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Rocket motion under gravity

  1. Jan 21, 2017 #1
    1. The problem statement, all variables and given/known data
    A rocket with initial mass of m0. The engine that can burn gas at a rate defined by m(t)=m0-αt, and expel gas at speed (relative to the rocket) of u(t)=u0-βt. Here, m0, α, u0, and β are all constants. Assume the lift-off from ground is immediate

    a) The rocket speed v(t)=?

    b) The rocket height (from ground) y(t)=?

    2. Relevant equations
    F = dp/dt

    3. The attempt at a solution

    So F = dp/dt → -mg = u dm/dt + m dv/dt since dm/dt = -α → -g = (-α/m)u + dv/dt

    → ∫(-g + α(u0 - βt)/(m0 - αt) dt) = v

    so Im not really too sure about how to solve the above integral
     
  2. jcsd
  3. Jan 21, 2017 #2

    haruspex

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    You need to be careful using dp/dt =mdv/dt+vdm/dt. That equation is as though the mass can magically change without the total momentum changing. E.g. consider a car moving at speed v, not burning fuel, just leaking it. With no external force, dp/dt =0. Since dm/dt<0, you would conclude that the car must be accelerating. In short, it is only correct in a reference frame where the gained or lost mass now has zero velocity.
     
    Last edited: Jan 21, 2017
  4. Jan 21, 2017 #3
    I don't see what the problem is using dp/dt in the way i have here is?
     
  5. Jan 21, 2017 #4

    haruspex

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    The lost mass, the burnt fuel, does not have zero velocity in the reference frame.

    Edit: Maybe your final equation is ok, though. I haven't checked that. I will now.

    Edit 2: My mistake. I misread this line: u dm/dt + m dv/dt as v dm/dt + m dv/dt.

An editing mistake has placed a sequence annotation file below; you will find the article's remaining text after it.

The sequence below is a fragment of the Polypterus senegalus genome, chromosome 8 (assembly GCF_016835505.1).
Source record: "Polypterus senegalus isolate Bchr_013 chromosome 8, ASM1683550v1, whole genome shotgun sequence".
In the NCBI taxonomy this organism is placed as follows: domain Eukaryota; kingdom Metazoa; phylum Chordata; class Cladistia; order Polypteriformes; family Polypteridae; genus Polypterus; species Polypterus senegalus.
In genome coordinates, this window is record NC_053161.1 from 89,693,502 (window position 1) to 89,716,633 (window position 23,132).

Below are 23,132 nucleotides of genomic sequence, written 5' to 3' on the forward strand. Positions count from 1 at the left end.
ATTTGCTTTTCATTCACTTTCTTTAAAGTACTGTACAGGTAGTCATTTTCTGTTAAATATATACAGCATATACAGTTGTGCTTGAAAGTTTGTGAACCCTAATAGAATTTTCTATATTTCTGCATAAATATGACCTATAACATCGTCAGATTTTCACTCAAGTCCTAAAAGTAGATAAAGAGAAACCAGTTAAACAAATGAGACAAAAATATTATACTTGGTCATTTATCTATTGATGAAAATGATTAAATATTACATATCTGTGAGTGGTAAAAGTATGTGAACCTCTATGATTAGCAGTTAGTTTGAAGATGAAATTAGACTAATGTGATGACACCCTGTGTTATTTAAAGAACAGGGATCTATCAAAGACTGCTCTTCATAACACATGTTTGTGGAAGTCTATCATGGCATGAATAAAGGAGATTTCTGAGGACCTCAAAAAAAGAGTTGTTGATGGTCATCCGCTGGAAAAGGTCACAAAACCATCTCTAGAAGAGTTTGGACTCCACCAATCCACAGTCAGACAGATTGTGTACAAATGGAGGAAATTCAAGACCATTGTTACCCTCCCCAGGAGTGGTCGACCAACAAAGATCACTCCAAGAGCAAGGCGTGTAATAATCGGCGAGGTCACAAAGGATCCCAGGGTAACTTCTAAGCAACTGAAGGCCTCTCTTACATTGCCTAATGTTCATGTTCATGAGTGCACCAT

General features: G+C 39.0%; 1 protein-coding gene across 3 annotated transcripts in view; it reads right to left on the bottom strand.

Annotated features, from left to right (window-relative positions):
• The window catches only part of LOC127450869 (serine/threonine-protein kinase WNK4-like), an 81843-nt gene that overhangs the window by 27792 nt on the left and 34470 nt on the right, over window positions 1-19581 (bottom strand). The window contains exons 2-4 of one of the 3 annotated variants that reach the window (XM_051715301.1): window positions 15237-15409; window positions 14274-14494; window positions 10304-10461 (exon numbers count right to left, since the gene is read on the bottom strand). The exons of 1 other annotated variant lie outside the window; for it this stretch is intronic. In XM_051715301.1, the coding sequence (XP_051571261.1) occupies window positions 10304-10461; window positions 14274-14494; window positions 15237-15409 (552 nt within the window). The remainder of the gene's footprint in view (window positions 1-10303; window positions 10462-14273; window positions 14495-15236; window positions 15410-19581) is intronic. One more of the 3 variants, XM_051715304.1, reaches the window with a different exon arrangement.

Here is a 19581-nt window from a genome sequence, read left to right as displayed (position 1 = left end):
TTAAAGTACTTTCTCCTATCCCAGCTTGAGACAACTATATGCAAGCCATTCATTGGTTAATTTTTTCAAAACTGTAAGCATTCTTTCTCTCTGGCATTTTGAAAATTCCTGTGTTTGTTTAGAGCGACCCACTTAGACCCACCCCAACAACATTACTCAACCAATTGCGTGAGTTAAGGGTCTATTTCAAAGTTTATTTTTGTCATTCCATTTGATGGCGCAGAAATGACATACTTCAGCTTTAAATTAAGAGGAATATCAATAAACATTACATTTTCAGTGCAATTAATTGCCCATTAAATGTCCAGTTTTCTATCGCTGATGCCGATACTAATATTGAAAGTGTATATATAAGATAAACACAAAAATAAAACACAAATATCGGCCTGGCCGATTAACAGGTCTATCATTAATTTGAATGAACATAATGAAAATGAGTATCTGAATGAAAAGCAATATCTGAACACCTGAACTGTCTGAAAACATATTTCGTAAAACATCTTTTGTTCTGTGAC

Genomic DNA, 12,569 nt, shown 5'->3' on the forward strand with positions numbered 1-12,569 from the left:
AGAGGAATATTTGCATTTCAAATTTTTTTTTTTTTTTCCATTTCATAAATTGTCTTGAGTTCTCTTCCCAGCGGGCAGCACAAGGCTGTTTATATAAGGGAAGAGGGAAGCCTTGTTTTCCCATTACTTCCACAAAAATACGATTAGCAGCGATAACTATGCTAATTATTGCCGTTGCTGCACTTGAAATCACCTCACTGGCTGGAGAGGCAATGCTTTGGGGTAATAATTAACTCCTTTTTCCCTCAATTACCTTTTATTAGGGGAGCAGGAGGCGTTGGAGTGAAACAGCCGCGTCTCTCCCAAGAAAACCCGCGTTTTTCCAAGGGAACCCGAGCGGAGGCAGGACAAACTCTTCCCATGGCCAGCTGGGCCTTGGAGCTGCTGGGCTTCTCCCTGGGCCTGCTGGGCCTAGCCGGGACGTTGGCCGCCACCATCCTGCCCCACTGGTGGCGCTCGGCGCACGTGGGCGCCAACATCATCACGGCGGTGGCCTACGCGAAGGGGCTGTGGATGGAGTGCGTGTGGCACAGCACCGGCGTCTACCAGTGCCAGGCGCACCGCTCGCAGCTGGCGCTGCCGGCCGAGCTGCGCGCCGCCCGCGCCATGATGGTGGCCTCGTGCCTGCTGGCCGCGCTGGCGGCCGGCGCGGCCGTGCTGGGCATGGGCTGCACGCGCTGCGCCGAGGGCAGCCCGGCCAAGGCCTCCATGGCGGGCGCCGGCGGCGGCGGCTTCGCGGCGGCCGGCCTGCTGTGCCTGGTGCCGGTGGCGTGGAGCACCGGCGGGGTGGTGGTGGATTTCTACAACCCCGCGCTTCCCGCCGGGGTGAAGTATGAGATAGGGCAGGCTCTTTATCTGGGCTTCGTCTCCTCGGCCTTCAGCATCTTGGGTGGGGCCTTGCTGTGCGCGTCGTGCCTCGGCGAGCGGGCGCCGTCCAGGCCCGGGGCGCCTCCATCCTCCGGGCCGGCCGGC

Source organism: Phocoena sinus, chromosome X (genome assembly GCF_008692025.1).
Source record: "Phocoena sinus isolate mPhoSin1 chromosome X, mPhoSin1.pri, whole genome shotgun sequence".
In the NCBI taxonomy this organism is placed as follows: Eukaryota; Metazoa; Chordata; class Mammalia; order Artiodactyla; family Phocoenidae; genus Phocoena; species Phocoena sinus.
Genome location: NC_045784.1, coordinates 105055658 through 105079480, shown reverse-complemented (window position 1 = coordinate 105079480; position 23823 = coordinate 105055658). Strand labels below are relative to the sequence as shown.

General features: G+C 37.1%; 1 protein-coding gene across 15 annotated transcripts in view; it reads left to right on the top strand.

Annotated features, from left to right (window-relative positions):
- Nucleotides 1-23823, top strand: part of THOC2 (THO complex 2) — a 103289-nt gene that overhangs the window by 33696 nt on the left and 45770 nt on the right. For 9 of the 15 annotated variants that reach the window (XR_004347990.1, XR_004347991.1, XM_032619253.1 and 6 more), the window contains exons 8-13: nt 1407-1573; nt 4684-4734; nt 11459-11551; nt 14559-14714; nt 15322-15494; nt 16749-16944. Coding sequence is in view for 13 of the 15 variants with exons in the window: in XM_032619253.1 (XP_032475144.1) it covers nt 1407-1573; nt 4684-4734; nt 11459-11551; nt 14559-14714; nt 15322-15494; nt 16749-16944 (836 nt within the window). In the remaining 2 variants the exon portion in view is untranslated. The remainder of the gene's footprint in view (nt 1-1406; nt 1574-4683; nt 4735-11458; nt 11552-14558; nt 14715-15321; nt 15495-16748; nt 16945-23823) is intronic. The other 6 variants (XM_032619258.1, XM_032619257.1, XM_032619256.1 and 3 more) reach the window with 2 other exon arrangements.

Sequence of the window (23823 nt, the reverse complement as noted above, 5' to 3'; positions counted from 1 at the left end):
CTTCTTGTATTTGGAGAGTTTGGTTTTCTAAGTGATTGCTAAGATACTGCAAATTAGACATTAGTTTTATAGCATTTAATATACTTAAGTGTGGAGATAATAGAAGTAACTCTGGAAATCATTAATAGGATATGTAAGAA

Sorry about the confusion.

    To solve the integral, expand the (u0-βt)/(m0-αt) using partial fractions.
     
    Last edited: Jan 21, 2017
  6. Jan 21, 2017 #5
    So then how can i take into account the changing mass? I thought your argument was just about when there is zero external force
     
  7. Jan 21, 2017 #6

    haruspex

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    Please see my later edit.
     
  8. Jan 21, 2017 #7
    Ah
    ah ok, i see. anyways, i was still using the equation without knowing why it was right. So it is valid because "u" is measured relative to the rocket?
     
  9. Jan 21, 2017 #8

    haruspex

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    On this forum, we often see dp/dt = d(mv)/dt = mdv/dt+vdm/dt, using the product rule. That's why I misread what you posted.
    I'm not sure how you figured out to use mdv/dt+udm/dt, where u is the relative velocity of the exhaust. Maybe you did it using the frame of reference of the instantaneous velocity of the rocket.
     
  10. Jan 21, 2017 #9
    I just noticed that you can do the following also
    Fext dt = u dm + m dv, since dm/dt = -α
    -mg dt = -uαdt + m dv
    -g dt + (u/m) α dt = dv
    (-g + (u/m)α)dt = dv. Then using the same relation from before

    (-g + (u/m)α) (-dm/α) = dv
    (g/α)(m-m0) + u ln(m0/m) = v, then using m - m0 = -αt
    -gt + u ln (m0/m) = v
    Isn't this contradictory to my previous result?
     
  11. Jan 21, 2017 #10

    haruspex

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    Doesn't that step treat u as constant?
     
  12. Jan 22, 2017 #11
    It is a constant with respect to m isn't it?
     
  13. Jan 22, 2017 #12

    haruspex

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    No. Both m and u vary over time.
     
  14. Jan 22, 2017 #13
    Not sure if you worked out the whole problem, but if you did, could you take a look at what I got and let me know if it's ok?
     

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  15. Jan 22, 2017 #14

    haruspex

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    Unfortunately your image is sideways, making it hard to read.
    I get the same expression for v, except that you can simplify it by recognising that the two ln() functions are the same, just opposite sign.
    I end up with
    ##y=\frac 12 (\beta-g)t^2-(\beta-\frac{u_0\alpha}{m_0})((1-\frac{\alpha}{m_0}t)\ln(1-\frac{\alpha}{m_0}t)-\frac{\alpha}{m_0}t))##
    I'll leave you to decide whether that matches your result. If it doesn't, try differentiating both to get back to v.
     
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